All the models of the iPhone 15 have officially been announced, their features revealed, and I got a chance to go hands-on with all of them at the Steve Jobs theater on Tuesday. The iPhone 15 standard models were more impressive than expected — except for the pastel colors — and I really liked the lighter, slimmer, more tactile feel of the titanium Pro models.
The two Pro phones also delivered exciting updates with the Action button, the new USB 3 superpowers, and the “tetraprism” telephoto camera lens in the Pro Max. But, this year’s iPhone 15 Pro and 15 Pro Max didn’t deliver on everything. For a Pro-level device that costs this much, there are still a few things where Apple could make key improvements.
1.) Longer battery life
As I’ve already mentioned in my first impressions of the iPhone 15 Pro, the biggest disappointment for this year’s Pro phones is that Apple didn’t use any of the additional capabilities of the new A17 Pro chip to increase battery life. Instead, it spent all of the extra oomph from the A17 Pro to power up additional gaming features, make file transfers 20x faster with USB-C, and further enhance the advanced machine learning for photography and video.
I’m sure a lot of users will take advantage of those features, but even more would benefit from longer battery life. The iPhone 14 Pro and Pro Max generally make it through a day of light to medium use without needing to recharge. However, many users have experienced the iPhone 14 Pro suffering from intermittent battery life issues. And even the iPhone 14 Pro Max can barely make it through a full day if you spend a big chunk of time shooting photos, texting them to friends and family, and uploading a few to social media — as many people do in their leisure time.
An upgrade to battery life is never a very flashy feature in a keynote presentation, but it’s the number one quality-of-life feature that Apple could do to make its Pro phones better to use every day — and more competitive with the best Android devices.
Another one of the best quality-of-life features that Apple could add to its Pro phones is to integrate a Touch ID fingerprint scanner into the power button — just like the one it already has on the iPad Air (5th Generation). I’m not getting fancy here and asking for an ultrasonic fingerprint sensor under the display like the excellent one on the Samsung Galaxy S23.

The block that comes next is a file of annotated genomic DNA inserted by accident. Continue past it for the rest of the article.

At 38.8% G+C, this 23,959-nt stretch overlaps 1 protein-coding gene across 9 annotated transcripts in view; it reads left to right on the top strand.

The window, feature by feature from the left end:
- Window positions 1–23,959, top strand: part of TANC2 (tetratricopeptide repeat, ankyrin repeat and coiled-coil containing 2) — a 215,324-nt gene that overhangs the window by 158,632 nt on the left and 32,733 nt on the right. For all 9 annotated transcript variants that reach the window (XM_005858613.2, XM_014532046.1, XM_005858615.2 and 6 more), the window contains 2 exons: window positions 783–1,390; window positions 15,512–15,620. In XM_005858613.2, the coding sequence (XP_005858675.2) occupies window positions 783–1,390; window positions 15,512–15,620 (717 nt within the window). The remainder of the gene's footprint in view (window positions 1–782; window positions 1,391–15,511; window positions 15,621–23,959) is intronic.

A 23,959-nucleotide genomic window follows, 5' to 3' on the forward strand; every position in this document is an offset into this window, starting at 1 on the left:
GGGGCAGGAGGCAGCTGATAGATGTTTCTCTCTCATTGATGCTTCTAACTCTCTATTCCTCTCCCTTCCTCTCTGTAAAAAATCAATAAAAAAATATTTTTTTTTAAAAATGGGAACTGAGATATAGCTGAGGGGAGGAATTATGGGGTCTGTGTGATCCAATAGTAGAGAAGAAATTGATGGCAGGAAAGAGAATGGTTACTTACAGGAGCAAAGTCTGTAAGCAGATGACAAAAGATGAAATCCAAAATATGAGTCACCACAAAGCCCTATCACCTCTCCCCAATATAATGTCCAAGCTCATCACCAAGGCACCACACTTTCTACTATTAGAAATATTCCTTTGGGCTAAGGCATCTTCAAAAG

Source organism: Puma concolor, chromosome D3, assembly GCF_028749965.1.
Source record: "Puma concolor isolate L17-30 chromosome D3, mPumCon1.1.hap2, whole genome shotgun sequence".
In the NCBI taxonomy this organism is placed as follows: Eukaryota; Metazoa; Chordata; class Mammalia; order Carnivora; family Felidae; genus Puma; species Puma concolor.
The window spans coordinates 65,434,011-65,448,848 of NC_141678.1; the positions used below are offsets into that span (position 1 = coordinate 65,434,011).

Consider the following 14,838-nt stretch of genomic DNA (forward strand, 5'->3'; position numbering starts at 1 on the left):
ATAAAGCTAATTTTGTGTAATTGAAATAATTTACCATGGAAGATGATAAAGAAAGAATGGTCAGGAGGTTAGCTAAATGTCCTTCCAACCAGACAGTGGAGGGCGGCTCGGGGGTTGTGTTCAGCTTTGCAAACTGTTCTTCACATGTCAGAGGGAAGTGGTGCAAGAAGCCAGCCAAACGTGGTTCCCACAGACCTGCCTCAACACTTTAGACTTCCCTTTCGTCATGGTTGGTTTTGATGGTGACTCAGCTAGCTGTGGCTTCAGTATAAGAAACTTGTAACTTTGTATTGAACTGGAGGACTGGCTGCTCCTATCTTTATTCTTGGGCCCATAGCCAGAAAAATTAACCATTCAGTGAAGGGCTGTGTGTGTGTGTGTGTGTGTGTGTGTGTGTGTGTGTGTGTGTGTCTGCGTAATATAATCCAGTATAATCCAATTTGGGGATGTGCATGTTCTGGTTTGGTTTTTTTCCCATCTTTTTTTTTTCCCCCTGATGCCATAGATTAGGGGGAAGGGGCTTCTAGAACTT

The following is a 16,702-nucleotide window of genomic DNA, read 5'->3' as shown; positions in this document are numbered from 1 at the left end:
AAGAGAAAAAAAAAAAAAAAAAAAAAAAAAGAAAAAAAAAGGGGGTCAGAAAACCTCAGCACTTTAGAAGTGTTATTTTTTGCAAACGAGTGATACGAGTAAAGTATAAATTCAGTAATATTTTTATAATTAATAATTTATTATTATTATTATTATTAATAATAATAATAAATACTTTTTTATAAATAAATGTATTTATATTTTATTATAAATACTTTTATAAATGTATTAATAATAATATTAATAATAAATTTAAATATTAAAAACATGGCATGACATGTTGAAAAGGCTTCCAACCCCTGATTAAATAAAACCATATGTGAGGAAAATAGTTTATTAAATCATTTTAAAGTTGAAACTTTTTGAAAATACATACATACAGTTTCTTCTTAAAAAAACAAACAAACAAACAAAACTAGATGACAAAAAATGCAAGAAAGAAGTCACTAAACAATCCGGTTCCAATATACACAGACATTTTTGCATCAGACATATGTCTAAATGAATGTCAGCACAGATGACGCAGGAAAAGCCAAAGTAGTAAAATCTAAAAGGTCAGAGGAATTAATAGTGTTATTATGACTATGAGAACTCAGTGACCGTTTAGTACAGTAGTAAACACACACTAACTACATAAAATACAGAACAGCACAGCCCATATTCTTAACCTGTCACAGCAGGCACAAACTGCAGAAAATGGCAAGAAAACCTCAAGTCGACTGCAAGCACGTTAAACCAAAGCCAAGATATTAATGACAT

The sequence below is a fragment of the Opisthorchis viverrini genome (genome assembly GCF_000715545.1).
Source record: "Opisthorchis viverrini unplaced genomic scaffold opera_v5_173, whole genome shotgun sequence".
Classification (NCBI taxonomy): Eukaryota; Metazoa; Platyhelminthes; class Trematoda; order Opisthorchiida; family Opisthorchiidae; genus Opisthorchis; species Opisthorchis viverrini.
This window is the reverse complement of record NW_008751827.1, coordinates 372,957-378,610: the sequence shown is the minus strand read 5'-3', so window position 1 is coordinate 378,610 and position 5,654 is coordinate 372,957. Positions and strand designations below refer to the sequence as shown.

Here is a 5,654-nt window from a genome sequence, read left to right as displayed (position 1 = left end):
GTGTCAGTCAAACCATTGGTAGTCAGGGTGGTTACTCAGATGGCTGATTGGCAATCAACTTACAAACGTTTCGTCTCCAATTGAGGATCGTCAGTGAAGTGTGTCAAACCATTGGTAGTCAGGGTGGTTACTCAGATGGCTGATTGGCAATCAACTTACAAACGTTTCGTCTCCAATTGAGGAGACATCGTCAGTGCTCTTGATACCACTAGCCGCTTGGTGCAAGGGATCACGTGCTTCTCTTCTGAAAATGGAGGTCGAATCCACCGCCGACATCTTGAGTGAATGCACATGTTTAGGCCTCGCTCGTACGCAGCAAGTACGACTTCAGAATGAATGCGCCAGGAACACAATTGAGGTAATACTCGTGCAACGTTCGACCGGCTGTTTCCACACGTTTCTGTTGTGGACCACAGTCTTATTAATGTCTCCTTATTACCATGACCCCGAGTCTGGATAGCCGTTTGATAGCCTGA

I’m also not asking for Apple to replace Face ID and go back to Touch ID. Just give us both, because there are times when Face ID still doesn’t work well — when you have glasses, sunglasses, a hat, a face covering, or you’re just holding your phone at an angle that’s not easy for Face ID to scan. Having Touch ID at those times and others would make the iPhone tremendously more usable.
It would also increase security, because Apple could offer an option in Settings to require both Face ID and Touch ID, which would give the iPhone — and potentially third-party app developers — the option to make logins more secure on this device than any other device on the market.
3.) 10x telephoto zoom lens
Yes, the iPhone 15 Pro Max has added a tetraprism telephoto camera this year with a 5x zoom lens and the equivalent of a 120mm focal length. This is Apple’s answer to Samsung’s periscope “space zoom” lens launched in 2020 on the Galaxy S20 Ultra and refined incrementally each year since then in the S21 Ultra, S22 Ultra, and S23 Ultra.
The big difference between Apple’s tetraprism and Samsung’s periscope is that Samsung still goes twice the distance at 10x. I can’t wait to try out the new Apple 5x telephoto lens over the coming months in lots of different situations — especially paired with Apple’s excellent photo processing software and machine learning algorithms — and I have confidence that it will be capable of high-quality shots never before possible on an iPhone. Nevertheless, it likely has a pretty big gap to get all of the great shots between 5x and 10x that you can get on Samsung’s flagship phone.
4.) A better case from Apple
At the Apple Event I tried the new FineWoven cases that Apple is launching this year to replace its popular — but less environmentally friendly — leather cases and I have to admit that I didn’t love the look and feel of FineWoven. They felt like a cheap imitation of suede. Of course, they aren’t cheap at $59 and I’m confident that it took a lot of creative work from the materials team at Apple to come up with a case made from 68 percent post-consumer recycled materials. And I definitely admire Apple’s carbon neutral and sustainability goals.
Nevertheless, the new cases just didn’t feel great in my hands. I realize that’s a subjective opinion, and my ZDNET teammate Kerry Wan tried the new cases and had the opposite reaction while we were testing them in the Steve Jobs Theater.
My problem with the cases isn’t just with the materials though. In general, the Apple phone cases are too bulky and they hide the overall design of the iPhone. I’d much rather see Apple take inspiration from the famous — or infamous — iPhone 4 bumper cases that simply protect the edges of the phone and leave the back open so you see the full design. This makes it lighter and thinner to hold as well easier to slip in your pocket or bag. And, it still protects the front glass from breaking and the edges from getting dinged up when you drop it. The one challenge a bumper might have with a modern iPhone is protecting the camera lenses, but it might be easy enough to add a bump in the corner around the lenses.
In the new FineWoven cases, the back and the edges are made of different materials and each have a different feel. I liked the edges better than the back. If Apple simply made a bumper out of the FineWoven edges then I think that would be a much better case.
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